Landscapes Of Extraction: Capital And Nature In 21st Century Latin America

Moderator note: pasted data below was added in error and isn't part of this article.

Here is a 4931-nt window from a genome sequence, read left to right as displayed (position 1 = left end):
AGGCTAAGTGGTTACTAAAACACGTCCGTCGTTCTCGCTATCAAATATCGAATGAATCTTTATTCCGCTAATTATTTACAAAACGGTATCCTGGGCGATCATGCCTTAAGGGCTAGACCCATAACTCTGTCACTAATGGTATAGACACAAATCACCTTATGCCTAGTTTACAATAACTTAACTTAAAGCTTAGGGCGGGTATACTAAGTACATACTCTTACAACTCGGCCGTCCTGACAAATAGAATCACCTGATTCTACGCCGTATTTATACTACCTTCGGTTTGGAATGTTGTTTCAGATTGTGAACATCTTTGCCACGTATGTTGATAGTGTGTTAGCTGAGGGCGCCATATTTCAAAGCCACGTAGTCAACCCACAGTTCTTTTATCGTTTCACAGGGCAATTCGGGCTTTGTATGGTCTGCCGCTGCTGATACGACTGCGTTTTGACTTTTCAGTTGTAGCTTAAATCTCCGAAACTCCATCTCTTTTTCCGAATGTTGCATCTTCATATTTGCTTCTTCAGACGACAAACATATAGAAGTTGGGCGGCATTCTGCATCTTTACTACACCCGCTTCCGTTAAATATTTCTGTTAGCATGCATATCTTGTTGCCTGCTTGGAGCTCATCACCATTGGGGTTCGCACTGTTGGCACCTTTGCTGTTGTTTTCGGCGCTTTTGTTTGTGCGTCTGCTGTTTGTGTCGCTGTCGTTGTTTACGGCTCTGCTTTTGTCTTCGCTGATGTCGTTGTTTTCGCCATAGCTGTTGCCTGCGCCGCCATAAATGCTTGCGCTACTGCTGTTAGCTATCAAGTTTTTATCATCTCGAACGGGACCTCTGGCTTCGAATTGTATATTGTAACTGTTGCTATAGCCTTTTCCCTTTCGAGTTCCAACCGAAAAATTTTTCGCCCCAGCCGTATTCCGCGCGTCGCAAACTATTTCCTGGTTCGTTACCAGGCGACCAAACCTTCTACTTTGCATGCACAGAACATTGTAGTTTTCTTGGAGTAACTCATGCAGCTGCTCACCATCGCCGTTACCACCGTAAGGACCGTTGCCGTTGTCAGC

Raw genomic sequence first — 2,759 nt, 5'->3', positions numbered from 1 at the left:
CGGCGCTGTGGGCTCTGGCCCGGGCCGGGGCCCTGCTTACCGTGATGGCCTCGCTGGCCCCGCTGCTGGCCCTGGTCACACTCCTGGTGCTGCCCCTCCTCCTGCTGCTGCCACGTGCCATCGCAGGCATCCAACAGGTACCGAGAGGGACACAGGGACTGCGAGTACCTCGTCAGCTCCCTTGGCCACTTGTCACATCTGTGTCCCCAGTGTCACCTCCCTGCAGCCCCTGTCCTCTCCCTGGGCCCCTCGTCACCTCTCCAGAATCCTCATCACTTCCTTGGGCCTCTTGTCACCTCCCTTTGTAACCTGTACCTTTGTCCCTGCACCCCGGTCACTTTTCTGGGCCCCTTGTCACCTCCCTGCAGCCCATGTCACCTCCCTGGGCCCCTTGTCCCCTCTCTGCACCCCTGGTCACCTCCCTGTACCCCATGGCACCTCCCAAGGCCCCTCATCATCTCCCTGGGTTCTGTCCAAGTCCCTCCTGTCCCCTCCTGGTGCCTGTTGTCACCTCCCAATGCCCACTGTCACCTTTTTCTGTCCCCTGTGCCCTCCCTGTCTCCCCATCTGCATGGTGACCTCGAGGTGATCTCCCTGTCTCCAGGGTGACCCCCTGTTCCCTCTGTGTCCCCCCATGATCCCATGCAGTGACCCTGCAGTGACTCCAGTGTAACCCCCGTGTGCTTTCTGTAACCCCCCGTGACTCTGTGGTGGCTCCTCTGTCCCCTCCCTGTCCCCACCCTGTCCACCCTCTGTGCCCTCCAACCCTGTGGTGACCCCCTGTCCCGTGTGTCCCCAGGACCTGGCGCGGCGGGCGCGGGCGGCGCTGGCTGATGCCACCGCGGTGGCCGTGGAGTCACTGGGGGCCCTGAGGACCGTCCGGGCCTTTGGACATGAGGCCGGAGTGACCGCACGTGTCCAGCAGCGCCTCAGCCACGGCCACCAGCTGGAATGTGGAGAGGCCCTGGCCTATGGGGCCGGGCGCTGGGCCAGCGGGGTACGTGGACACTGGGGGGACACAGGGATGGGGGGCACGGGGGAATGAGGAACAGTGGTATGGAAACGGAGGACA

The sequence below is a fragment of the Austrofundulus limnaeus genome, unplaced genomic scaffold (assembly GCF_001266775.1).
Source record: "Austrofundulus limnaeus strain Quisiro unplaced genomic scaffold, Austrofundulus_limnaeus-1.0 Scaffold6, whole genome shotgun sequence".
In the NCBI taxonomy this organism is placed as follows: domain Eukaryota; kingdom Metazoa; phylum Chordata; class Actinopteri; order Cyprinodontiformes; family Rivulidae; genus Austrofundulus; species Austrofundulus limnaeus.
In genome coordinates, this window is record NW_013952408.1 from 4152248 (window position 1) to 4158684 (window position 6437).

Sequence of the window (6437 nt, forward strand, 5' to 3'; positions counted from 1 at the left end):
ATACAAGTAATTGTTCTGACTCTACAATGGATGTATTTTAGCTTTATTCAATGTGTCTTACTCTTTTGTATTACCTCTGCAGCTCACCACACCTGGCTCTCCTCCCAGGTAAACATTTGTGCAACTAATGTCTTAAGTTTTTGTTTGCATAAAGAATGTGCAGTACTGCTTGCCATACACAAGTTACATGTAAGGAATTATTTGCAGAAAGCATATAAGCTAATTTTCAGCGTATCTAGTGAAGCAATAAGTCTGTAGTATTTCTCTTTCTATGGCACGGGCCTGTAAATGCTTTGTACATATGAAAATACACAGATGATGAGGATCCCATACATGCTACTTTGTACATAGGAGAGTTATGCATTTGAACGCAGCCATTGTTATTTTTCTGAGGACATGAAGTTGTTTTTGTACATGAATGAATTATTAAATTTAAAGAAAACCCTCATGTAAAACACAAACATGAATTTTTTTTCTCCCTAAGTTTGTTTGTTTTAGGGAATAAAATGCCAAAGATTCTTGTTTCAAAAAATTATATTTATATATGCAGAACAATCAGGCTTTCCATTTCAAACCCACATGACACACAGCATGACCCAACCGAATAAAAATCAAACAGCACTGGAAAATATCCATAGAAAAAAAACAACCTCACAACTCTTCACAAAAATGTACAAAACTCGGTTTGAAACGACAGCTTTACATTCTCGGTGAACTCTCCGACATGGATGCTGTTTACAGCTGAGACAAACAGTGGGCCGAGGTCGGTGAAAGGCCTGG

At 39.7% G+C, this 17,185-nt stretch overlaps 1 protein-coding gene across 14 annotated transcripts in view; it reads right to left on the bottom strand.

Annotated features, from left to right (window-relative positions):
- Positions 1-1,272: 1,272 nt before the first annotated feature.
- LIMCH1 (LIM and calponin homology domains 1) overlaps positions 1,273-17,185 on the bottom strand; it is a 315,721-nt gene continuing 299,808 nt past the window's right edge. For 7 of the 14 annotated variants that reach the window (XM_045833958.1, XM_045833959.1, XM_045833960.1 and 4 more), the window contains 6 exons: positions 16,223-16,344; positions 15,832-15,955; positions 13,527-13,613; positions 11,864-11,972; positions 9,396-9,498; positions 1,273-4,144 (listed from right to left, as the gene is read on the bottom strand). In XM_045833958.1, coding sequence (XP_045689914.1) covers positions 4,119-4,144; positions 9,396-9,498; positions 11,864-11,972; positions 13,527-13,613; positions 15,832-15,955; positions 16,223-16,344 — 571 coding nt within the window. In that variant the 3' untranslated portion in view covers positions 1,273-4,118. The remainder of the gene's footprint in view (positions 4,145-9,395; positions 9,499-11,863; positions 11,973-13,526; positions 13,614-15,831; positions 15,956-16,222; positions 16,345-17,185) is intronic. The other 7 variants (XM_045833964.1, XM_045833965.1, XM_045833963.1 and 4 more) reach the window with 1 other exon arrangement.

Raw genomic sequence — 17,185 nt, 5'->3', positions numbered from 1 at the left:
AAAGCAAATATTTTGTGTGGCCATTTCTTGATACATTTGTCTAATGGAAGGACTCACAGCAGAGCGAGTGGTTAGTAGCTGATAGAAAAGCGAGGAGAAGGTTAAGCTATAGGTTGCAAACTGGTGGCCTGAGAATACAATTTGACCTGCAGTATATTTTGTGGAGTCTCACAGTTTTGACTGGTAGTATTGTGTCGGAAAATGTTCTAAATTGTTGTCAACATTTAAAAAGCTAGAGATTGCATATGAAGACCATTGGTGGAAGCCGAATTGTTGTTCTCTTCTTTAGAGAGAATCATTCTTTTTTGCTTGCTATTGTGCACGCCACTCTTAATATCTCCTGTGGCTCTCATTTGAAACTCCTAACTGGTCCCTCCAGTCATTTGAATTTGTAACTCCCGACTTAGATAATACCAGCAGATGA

In this dissertation, I analyze the relationship between extractive capitalism and ecological crisis in a series of novels and documentary films from contemporary Latin America. Focusing on novels such as Roberto Bolaño’s 2666 (2004), Lina Meruane’s Fruta Podrida (2007), Samanta Schweblin’s Distancia de Rescate (2014), Juan Cárdenas’ El diablo de las provincias (2017), and documentary films such as Patricio Guzmán’s Nostalgia de la luz (2010) and El botón de nácar (2015), I show how an uncontrolled wave of resource extraction, also known as neo-extractivism, unfolded in Latin American countries during the authoritarian and neoliberal governments that followed the revolutionary struggles of the Sixties and Seventies, and provoked reforms that led to the systemic privatization of nature and labor through political and economic violence. Drawing on a Marxist critique of capitalist ecologies and ecocriticism, this dissertation makes three key claims. First, I argue that resource extraction is the other side of the free-market economy, in that by forcibly separating resources and goods from their environment, particularly in indigenous territories and borderlands, it makes them available as commodities to be traded. Second, I contend that the violence of neo-extractivism provokes a crisis in the aesthetic representation of the landscape and its project to organize social and natural relations, which leads to narratives of environmental catastrophe that contradict ideas of progress and development. Finally, I show that due to Latin America’s role as a source of exports in the world-system, the region’s artistic production not only reveals the intimate relation between extractivism and neoliberalism, but also allows us to visualize the symbolic articulations that emerge from the fracture between human and non-human nature in the peripheries of global capital.